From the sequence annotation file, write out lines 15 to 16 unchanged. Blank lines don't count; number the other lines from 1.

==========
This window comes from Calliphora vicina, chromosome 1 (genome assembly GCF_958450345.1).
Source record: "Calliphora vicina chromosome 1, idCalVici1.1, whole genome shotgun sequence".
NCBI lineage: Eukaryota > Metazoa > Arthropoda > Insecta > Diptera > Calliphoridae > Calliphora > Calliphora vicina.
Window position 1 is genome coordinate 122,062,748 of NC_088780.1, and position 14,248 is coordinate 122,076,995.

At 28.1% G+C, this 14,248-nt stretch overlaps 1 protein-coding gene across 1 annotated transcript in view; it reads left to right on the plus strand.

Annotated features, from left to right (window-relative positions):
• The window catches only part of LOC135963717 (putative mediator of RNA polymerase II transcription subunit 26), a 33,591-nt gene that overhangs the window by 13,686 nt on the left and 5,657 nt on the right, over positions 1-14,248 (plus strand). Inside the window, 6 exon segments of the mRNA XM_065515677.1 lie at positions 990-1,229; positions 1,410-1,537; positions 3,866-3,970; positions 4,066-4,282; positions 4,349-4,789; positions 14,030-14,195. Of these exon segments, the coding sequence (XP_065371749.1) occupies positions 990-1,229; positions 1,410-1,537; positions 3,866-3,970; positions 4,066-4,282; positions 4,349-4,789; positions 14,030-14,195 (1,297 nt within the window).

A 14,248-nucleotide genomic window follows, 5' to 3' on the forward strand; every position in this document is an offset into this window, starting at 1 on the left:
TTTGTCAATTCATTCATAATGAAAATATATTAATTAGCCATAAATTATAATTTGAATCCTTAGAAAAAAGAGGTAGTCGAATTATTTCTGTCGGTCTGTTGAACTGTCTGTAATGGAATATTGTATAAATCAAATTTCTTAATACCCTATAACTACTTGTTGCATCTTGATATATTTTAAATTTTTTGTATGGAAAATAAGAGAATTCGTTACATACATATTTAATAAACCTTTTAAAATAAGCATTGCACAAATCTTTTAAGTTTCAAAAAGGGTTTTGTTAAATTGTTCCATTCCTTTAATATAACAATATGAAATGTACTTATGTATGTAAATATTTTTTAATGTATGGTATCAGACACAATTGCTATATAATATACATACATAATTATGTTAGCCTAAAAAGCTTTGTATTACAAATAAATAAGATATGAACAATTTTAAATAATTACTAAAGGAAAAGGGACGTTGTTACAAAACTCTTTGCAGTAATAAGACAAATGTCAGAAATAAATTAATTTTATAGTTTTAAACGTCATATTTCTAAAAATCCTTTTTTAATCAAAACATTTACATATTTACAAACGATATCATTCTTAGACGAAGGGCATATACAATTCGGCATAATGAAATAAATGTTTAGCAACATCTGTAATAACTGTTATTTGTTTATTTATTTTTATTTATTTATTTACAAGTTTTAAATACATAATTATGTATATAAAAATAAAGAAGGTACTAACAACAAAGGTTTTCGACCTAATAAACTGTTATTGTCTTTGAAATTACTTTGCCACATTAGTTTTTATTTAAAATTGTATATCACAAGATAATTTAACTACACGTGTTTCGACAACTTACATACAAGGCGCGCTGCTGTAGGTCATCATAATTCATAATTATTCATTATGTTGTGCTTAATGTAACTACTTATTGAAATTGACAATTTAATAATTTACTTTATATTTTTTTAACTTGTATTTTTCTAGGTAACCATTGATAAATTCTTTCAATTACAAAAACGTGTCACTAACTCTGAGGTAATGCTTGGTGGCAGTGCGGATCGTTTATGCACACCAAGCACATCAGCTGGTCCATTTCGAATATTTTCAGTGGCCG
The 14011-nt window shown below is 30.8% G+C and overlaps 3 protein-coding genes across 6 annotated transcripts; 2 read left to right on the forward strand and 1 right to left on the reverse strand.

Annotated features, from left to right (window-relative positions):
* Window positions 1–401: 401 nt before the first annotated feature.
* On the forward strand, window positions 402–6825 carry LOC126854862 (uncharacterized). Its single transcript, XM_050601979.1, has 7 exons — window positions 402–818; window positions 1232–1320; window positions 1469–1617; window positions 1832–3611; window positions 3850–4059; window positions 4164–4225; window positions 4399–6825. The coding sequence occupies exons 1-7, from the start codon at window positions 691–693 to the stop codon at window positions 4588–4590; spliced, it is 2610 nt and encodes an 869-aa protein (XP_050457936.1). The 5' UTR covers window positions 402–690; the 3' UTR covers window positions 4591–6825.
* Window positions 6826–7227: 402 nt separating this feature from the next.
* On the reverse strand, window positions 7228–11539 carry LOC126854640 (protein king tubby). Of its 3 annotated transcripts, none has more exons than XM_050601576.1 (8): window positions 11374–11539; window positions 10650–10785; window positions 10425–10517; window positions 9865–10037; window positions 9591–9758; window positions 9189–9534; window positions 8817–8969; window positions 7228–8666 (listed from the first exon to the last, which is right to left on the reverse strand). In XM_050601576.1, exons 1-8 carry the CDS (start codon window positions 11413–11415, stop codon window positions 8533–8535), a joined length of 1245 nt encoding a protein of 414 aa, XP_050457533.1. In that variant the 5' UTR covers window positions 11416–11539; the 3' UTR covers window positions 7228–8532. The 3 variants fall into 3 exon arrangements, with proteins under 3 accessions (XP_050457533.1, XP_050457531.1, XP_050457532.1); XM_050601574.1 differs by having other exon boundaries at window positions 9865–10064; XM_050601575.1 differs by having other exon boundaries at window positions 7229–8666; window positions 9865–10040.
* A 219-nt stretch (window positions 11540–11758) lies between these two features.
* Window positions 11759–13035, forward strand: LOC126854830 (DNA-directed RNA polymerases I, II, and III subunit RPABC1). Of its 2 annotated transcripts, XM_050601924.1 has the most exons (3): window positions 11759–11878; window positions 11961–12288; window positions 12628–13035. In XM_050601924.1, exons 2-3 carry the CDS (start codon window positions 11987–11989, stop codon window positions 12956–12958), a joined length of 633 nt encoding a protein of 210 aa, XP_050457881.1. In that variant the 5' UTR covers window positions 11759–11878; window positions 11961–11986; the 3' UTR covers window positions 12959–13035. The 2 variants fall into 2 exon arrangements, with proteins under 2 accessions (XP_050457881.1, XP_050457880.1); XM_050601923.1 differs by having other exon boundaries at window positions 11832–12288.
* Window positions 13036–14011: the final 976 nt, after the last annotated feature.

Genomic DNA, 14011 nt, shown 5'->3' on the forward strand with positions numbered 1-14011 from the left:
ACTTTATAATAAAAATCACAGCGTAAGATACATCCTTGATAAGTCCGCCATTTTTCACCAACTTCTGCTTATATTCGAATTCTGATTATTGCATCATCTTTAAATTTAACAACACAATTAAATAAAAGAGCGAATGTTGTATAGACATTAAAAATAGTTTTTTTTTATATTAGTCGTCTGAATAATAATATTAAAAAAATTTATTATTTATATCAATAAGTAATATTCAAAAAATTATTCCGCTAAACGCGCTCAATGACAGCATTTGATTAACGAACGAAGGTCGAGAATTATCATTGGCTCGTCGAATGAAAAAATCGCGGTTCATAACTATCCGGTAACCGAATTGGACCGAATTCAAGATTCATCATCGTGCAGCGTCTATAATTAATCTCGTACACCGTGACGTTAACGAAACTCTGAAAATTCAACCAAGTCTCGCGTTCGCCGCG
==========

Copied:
* On the reverse strand, window positions 7228–11539 carry LOC126854640 (protein king tubby). Of its 3 annotated transcripts, none has more exons than XM_050601576.1 (8): window positions 11374–11539; window positions 10650–10785; window positions 10425–10517; window positions 9865–10037; window positions 9591–9758; window positions 9189–9534; window positions 8817–8969; window positions 7228–8666 (listed from the first exon to the last, which is right to left on the reverse strand). In XM_050601576.1, exons 1-8 carry the CDS (start codon window positions 11413–11415, stop codon window positions 8533–8535), a joined length of 1245 nt encoding a protein of 414 aa, XP_050457533.1. In that variant the 5' UTR covers window positions 11416–11539; the 3' UTR covers window positions 7228–8532. The 3 variants fall into 3 exon arrangements, with proteins under 3 accessions (XP_050457533.1, XP_050457531.1, XP_050457532.1); XM_050601574.1 differs by having other exon boundaries at window positions 9865–10064; XM_050601575.1 differs by having other exon boundaries at window positions 7229–8666; window positions 9865–10040.
* A 219-nt stretch (window positions 11540–11758) lies between these two features.